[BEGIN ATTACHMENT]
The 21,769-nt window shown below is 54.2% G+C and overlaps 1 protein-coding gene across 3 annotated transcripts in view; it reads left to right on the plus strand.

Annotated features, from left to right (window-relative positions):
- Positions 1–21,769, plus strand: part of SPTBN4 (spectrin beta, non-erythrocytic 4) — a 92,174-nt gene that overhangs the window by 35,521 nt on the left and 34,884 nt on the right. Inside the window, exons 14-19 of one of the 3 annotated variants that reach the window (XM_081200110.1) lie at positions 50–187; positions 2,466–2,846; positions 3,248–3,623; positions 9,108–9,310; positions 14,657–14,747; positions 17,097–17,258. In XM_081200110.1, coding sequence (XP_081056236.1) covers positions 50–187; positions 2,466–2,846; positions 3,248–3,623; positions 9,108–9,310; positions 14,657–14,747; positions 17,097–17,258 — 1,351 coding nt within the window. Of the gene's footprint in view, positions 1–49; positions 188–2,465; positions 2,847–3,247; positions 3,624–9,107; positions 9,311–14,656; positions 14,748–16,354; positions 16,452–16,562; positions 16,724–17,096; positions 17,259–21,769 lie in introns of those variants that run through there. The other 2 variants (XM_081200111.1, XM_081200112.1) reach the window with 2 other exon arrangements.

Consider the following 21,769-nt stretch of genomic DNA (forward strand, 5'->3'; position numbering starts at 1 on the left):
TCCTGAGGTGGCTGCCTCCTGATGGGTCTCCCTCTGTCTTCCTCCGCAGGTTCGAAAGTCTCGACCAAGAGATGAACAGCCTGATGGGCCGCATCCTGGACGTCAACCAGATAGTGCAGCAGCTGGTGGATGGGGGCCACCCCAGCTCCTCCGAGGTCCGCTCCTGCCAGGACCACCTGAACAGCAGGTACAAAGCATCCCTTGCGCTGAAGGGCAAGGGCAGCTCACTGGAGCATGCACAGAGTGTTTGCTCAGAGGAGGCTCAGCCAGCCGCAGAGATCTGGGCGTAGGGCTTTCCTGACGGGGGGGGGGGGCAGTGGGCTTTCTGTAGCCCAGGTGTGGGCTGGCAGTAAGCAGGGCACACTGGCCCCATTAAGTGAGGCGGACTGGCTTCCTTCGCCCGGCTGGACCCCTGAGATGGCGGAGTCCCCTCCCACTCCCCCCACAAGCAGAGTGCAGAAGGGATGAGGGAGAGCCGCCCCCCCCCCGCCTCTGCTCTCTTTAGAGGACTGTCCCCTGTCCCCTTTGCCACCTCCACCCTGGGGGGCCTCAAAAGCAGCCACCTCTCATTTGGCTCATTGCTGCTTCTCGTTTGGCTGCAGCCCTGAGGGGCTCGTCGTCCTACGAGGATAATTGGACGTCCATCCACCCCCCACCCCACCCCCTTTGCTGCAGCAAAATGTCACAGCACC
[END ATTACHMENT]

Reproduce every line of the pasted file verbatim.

The 21,769-nt window shown below is 54.2% G+C and overlaps 1 protein-coding gene across 3 annotated transcripts in view; it reads left to right on the plus strand.

Annotated features, from left to right (window-relative positions):
- Positions 1–21,769, plus strand: part of SPTBN4 (spectrin beta, non-erythrocytic 4) — a 92,174-nt gene that overhangs the window by 35,521 nt on the left and 34,884 nt on the right. Inside the window, exons 14-19 of one of the 3 annotated variants that reach the window (XM_081200110.1) lie at positions 50–187; positions 2,466–2,846; positions 3,248–3,623; positions 9,108–9,310; positions 14,657–14,747; positions 17,097–17,258. In XM_081200110.1, coding sequence (XP_081056236.1) covers positions 50–187; positions 2,466–2,846; positions 3,248–3,623; positions 9,108–9,310; positions 14,657–14,747; positions 17,097–17,258 — 1,351 coding nt within the window. Of the gene's footprint in view, positions 1–49; positions 188–2,465; positions 2,847–3,247; positions 3,624–9,107; positions 9,311–14,656; positions 14,748–16,354; positions 16,452–16,562; positions 16,724–17,096; positions 17,259–21,769 lie in introns of those variants that run through there. The other 2 variants (XM_081200111.1, XM_081200112.1) reach the window with 2 other exon arrangements.

Consider the following 21,769-nt stretch of genomic DNA (forward strand, 5'->3'; position numbering starts at 1 on the left):
TCCTGAGGTGGCTGCCTCCTGATGGGTCTCCCTCTGTCTTCCTCCGCAGGTTCGAAAGTCTCGACCAAGAGATGAACAGCCTGATGGGCCGCATCCTGGACGTCAACCAGATAGTGCAGCAGCTGGTGGATGGGGGCCACCCCAGCTCCTCCGAGGTCCGCTCCTGCCAGGACCACCTGAACAGCAGGTACAAAGCATCCCTTGCGCTGAAGGGCAAGGGCAGCTCACTGGAGCATGCACAGAGTGTTTGCTCAGAGGAGGCTCAGCCAGCCGCAGAGATCTGGGCGTAGGGCTTTCCTGACGGGGGGGGGGGGCAGTGGGCTTTCTGTAGCCCAGGTGTGGGCTGGCAGTAAGCAGGGCACACTGGCCCCATTAAGTGAGGCGGACTGGCTTCCTTCGCCCGGCTGGACCCCTGAGATGGCGGAGTCCCCTCCCACTCCCCCCACAAGCAGAGTGCAGAAGGGATGAGGGAGAGCCGCCCCCCCCCCGCCTCTGCTCTCTTTAGAGGACTGTCCCCTGTCCCCTTTGCCACCTCCACCCTGGGGGGCCTCAAAAGCAGCCACCTCTCATTTGGCTCATTGCTGCTTCTCGTTTGGCTGCAGCCCTGAGGGGCTCGTCGTCCTACGAGGATAATTGGACGTCCATCCACCCCCCACCCCACCCCCTTTGCTGCAGCAAAATGTCACAGCACC